A final Internal Revenue Service (IRS) rule issued on May 18, 2012, attempts to fix this problem by extending eligibility for tax credits and cost-sharing subsidies to those who purchase qualifying insurance plans in federally run Exchanges. (10) The PPACA, however, precludes the IRS from issuing tax credits in federal Exchanges. The plain text of the Act only authorizes premium-assistance tax credits and cost-sharing subsidies for those who purchase plans on state-run Exchanges, and the IRS rule's attempt to offer them to other individuals cannot be legally justified on other grounds. In other words, the IRS is attempting to create two entitlements not authorized by Congress and, in the process, to tax employers and individuals whom Congress did not authorize the agency to tax.
It may be somewhat surprising that the PPACA contains such a gaping hole in its regulatory scheme. We were both surprised to discover this feature of the law and initially characterized it as a "glitch." (11) Yet our further research demonstrates that this feature was intentional and purposeful and that the IRS's rule has no basis in law. This supposed fix is actually an effort to rewrite the law and to provide for something Congress never enacted--indeed, something that the PPACA's authors chose not to include in the law.
This Article explains the importance of the law's limitation on the availability of tax credits for health insurance for implementation of the PPACA and details the case for and against the IRS rule. Part II provides a brief overview of the PPACA's legislative history and explains the regulatory structure that the Act creates to govern private health insurance markets--paying particular attention to the instability the law introduces into those markets, the role of tax credits and subsidies in mitigating that instability, and the central role of health insurance "Exchanges." Part III describes the IRS rule and the agency's justification for it. Part IV shows how the IRS rule is contrary to the text, structure, purpose, and history of the PPACA. Part V identifies and evaluates other potential legal rationales for the IRS rule and finds them wanting. Part VI explains that while an IRS rulemaking expanding the eligibility of tax credits or subsidies beyond that authorized by Congress would normally escape judicial review, the interactions of the tax credit provisions with the law's employer and individual mandates provides a basis for Article III standing to challenge the IRS rule. States may have standing to sue as well. (12) In other words, this question is likely to be resolved in federal court.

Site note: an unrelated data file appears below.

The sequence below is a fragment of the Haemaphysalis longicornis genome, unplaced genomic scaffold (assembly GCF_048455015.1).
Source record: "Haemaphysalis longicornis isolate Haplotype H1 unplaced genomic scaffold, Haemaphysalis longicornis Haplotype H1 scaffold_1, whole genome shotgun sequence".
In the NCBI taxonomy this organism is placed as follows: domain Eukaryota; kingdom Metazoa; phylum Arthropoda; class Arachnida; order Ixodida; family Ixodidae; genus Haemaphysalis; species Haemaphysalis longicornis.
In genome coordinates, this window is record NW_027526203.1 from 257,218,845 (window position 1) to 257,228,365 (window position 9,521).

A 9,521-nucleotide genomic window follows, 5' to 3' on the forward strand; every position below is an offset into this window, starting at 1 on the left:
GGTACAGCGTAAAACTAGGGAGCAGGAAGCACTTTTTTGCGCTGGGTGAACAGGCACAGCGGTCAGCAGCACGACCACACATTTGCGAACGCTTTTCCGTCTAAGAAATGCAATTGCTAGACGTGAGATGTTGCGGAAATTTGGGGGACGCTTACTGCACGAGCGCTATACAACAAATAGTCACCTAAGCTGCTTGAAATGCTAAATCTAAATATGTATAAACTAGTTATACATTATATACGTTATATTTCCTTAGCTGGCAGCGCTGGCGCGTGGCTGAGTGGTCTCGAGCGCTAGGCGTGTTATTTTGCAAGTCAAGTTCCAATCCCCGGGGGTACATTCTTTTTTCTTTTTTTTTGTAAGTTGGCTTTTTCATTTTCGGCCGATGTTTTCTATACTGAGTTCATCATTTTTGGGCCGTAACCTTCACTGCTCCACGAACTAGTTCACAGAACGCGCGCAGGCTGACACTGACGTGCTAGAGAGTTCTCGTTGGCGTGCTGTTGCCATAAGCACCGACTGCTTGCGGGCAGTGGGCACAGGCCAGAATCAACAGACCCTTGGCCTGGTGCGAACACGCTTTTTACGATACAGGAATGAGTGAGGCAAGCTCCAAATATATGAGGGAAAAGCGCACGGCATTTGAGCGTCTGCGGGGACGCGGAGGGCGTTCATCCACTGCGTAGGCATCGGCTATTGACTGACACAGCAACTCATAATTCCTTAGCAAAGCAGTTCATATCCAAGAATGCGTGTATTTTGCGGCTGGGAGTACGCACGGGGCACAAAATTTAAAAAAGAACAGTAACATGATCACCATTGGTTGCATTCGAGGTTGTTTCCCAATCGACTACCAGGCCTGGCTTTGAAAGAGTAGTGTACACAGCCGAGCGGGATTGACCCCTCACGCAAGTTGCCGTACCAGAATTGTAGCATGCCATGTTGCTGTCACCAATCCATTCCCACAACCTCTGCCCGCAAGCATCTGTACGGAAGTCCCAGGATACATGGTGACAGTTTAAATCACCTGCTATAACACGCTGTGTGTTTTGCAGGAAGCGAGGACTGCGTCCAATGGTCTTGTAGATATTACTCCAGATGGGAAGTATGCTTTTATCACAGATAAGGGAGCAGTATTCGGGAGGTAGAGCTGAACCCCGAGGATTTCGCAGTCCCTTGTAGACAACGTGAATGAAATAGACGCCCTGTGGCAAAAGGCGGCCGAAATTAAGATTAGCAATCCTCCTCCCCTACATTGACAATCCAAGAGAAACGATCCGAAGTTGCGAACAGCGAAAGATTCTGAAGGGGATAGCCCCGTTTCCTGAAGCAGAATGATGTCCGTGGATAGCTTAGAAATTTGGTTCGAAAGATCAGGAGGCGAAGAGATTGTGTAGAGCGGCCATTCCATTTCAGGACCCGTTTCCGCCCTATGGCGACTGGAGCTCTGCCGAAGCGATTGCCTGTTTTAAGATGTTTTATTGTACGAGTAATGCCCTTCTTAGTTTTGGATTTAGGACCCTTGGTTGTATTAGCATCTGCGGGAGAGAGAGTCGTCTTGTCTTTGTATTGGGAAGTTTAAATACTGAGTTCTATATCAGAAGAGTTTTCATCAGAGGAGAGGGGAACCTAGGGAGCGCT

What we now call the PPACA is the product of three different bills, two of which originated in the Senate and a third that made limited amendments to the final Senate bill at the behest of the House of Representatives. In 2009, two Senate committees reported major health care legislation. On September 17, the Health, Education, Labor, and Pensions (HELP) Committee approved the "Affordable Health Choices Act" (S. 1679). (13) On October 19, the Senate Committee on Finance approved the "America's Healthy Future Act of 2009" (S. 1796). (14) The two Senate bills shared many features. Before either bill reached the Senate floor, Senate Majority Leader Harry Reid (D-NV) assembled the chairmen of those committees and congressional and White House staff in his office in the US Capitol, where they merged the two committee-reported bills into the Patient Protection and Affordable Care Act. (15)
Although Senate Democrats held a sixty-seat majority--the minimum necessary to break a Republican filibuster--Senator Reid had difficulty collecting yea votes from every member of his caucus. (16) Once he had corralled all sixty votes, Senate Democrats broke the Republican filibuster. The new Patient Protection and Affordable Care Act cleared the US Senate before sunrise on December 24, 2009, without a vote to spare. (17)
Congressional Democrats had intended to have a conference committee merge the PPACA with the "Affordable Health Care for America Act" (H.R. 3962) that had passed the House of Representatives in November. (18) Had this occurred, the PPACA might look quite different than it does today. But in January 2010, Republican Scott Brown won a special election to fill the seat vacated by the death of Sen. Edward Kennedy (D-MA). Brown's victory shifted the political terrain. It gave Senate Republicans the forty-first vote necessary to filibuster a conference report on the House and Senate bills.
As a result, House and Senate Democrats abandoned a conference committee in favor of a novel strategy. House Democrats agreed to pass the PPACA exactly as it had passed in the Senate, but only upon receiving assurances that after the House amended the PPACA through the "budget reconciliation" process, the Senate would immediately approve those amendments. Because Senate rules protect reconciliation bills from a filibuster, the PPACA's supporters needed only fifty-one votes to pass the House's "reconciliation" amendments. The downside of this strategy was that the rules governing budget reconciliation limited the amendments House...